Free Consultations / No Fees Until We Win  (213) 927-3700


Nov 21, 2017

In California, as in other states, if you have been injured in an accident due to the negligence of a person who was acting within the course and scope of his or her employment at the time of the accident, you may be entitled to sue and be compensated by that person’s employer.  This is known as the doctrine of vicarious liability, which makes an employer automatically liable for employees’ negligence.  The doctrine of vicarious liability provides injured plaintiffs with another source of recovery.  

Foundations of Vicarious Liability

California Civil Jury Instruction (CACI) 3700 provides a clear and succinct explanation of the basics of vicarious liability.  According to CACI 3700, an employer may be held liable if the plaintiff can show that:

  • The employee caused the harm at-issue
  • The employee was acting within the course and scope of their employment

The doctrine of vicarious liability — also known as respondeat superior — was established to redistribute the risk of harmful conduct (and the consequences thereof) to the employer.  There are a number of reasons why it makes sense from a public policy perspective to redistribute risk to the employers.

  • Employers are incentivized to make reasonable efforts to properly train their employees to avoid causing harm.
  • Employers are more financially able to absorb the costs, and may simply consider the losses as a “cost of doing business.”
  • Employees are still individually liable, giving the plaintiff an important strategic choice.

Bear in mind that a California employee is still liable for the harm they cause to you, even if their employer could be exposed to vicarious liability, too.  By the same token, however, if your injury claim would fail against the employee, then it will similarly fail against the employer.

Suppose, for example, that you are injured in a car accident by a driver who was in the middle of delivering food for a restaurant at the time of the accident.  The driver is an employee (or agent) of the restaurant, and injured you while acting within the scope of their employment.  As such, you would likely have a claim against both the employee and the employer pursuant to the vicarious liability doctrine.

Critically, if your claim would fail against the driver-employee for any reason — perhaps you did not actually suffer injuries during the accident, or perhaps the driver was not negligent at all — then you cannot recover against either the employee or the employer.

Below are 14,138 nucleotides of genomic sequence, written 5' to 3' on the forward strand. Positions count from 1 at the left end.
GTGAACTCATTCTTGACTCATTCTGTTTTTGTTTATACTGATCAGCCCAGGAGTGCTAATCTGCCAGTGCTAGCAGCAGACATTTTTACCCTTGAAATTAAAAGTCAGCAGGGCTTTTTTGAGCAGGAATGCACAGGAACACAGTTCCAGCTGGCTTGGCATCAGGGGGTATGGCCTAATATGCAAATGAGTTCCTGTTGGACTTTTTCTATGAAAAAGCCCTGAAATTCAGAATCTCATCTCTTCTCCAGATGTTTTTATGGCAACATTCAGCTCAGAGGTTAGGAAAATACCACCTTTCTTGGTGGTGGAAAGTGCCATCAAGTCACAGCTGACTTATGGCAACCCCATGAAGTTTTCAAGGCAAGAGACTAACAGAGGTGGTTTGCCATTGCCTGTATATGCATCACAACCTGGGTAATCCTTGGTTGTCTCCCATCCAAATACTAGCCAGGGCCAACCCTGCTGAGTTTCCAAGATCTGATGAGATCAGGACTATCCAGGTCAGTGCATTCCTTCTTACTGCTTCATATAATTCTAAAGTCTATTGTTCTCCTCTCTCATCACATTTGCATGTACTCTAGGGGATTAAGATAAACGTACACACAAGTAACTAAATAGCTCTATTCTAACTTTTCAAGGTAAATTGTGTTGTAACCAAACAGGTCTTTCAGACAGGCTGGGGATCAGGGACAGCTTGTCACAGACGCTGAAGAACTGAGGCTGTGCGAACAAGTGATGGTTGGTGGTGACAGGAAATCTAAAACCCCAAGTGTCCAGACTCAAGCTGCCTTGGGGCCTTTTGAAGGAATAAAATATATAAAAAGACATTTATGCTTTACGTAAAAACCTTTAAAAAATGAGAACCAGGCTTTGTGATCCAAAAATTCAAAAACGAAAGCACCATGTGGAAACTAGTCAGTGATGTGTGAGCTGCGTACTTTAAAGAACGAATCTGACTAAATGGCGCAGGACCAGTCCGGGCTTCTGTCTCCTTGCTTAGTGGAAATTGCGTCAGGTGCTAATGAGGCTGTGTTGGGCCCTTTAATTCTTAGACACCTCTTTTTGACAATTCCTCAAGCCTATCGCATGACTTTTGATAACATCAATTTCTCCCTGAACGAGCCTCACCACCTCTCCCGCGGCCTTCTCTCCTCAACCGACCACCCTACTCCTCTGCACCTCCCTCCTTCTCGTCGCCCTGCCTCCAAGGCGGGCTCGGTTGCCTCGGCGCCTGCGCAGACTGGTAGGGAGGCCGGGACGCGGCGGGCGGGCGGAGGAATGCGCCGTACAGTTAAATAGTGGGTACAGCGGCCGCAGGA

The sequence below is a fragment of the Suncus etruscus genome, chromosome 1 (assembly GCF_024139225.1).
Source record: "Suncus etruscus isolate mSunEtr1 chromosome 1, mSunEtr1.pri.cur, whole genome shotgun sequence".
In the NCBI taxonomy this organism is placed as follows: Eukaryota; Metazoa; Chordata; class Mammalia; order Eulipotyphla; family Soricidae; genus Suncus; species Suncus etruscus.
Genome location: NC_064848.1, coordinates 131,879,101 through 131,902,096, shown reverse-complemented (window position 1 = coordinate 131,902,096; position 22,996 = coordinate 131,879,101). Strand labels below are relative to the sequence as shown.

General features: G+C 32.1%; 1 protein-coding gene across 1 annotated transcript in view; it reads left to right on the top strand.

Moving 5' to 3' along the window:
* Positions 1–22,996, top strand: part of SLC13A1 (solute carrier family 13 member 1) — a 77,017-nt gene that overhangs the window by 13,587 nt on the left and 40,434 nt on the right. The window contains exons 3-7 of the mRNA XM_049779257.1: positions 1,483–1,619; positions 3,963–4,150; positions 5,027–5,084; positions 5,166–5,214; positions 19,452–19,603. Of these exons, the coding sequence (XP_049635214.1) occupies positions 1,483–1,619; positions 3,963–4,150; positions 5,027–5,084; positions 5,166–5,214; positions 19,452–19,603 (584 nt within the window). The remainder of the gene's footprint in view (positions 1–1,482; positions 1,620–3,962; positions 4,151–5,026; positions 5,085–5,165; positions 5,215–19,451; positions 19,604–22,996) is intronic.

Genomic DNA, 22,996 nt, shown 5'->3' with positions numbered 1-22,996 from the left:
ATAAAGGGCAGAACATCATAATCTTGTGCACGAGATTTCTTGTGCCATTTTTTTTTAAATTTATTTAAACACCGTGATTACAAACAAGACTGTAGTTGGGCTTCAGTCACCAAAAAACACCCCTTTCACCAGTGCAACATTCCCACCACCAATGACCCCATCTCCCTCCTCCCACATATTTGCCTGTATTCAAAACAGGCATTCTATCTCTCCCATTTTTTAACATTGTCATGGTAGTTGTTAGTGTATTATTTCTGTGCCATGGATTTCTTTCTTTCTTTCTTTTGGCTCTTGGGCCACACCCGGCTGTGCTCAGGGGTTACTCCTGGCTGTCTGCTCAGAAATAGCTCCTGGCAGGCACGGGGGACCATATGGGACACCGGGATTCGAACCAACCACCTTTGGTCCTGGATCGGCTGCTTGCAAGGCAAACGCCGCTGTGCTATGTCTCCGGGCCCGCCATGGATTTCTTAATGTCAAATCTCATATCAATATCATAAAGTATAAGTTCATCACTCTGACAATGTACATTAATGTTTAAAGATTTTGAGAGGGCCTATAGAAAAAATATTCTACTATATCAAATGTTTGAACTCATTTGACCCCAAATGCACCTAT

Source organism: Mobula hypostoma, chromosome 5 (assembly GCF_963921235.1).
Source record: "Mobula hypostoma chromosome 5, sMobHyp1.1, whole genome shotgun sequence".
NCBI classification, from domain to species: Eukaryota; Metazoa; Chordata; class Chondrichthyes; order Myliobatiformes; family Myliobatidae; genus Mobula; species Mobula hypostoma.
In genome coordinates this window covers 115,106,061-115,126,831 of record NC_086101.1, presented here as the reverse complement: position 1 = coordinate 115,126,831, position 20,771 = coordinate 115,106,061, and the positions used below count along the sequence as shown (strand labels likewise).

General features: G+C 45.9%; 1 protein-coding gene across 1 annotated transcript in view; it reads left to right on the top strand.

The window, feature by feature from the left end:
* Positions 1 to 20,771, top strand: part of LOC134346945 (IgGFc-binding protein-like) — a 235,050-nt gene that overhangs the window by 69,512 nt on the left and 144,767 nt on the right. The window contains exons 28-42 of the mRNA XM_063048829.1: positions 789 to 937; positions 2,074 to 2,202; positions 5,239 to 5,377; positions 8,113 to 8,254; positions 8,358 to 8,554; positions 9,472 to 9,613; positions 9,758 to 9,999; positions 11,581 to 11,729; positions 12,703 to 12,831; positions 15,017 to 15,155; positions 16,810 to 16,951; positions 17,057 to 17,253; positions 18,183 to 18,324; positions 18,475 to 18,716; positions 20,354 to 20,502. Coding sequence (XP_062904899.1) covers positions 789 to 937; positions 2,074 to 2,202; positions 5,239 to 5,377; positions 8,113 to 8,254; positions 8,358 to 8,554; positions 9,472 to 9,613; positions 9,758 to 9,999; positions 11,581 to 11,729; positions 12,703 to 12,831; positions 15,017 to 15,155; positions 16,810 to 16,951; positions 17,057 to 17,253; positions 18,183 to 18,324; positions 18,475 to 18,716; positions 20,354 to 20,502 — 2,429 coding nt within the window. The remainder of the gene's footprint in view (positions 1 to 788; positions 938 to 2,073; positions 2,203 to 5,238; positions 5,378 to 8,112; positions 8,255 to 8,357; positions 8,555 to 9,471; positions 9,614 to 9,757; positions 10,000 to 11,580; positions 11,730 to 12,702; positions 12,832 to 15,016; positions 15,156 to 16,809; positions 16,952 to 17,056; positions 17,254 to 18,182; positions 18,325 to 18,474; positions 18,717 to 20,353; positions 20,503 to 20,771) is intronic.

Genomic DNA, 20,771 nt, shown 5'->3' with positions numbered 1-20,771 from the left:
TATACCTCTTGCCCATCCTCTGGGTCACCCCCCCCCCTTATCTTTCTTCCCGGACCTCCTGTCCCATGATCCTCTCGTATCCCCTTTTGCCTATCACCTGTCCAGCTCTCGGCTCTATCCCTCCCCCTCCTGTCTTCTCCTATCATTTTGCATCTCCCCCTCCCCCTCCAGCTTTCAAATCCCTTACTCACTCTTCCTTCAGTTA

Scope of Employment

As an injured plaintiff, one of the key aspects of litigating a successful vicarious liability claim is proving that the employee was acting within the scope of their employment at the time of the accident.  What qualifies as within the scope of one’s employment?

CACI 3720 provides some guidance.

An employee’s conduct will be deemed within the scope of employment if:

  • it is reasonably related to the sort of work tasks for which the employee was hired
  • it is reasonably foreseeable given the nature of the employee’s work responsibilities

The “scope of employment” issue is a question of fact and, as such, relies heavily on the particular circumstances of your case and the ability of your attorney to persuasively argue the facts in your favor.

For example, imagine that you are injured in a car accident by a secretary who was driving to a local coffee shop to pick up coffee for their office.  A number of factors would help you prove that the secretary was acting within the scope of their employment: if the secretary was doing so during work hours, if picking up coffee, food, and other snacks for the office was one of the formal or informal job requirements for the secretary, and more.

If you have been injured due to the fault of an employee, California law may entitle you to sue the employer for damages as compensation for your injuries.  Successful litigation of injury claims — particularly those where the employer may be held vicariously liable — requires skillful execution.  It’s important that you work with a personal injury attorney who is familiar with litigating claims involving vicarious liability, and who knows how to effectively navigate the difficulties associated with such litigation.

Call West Coast Trial Lawyers at (888) 888-9285 to schedule a free consultation with an experienced Los Angeles personal injury lawyer today.

Call| Text | Chat
//chat code start//chat code end Text Us Call Us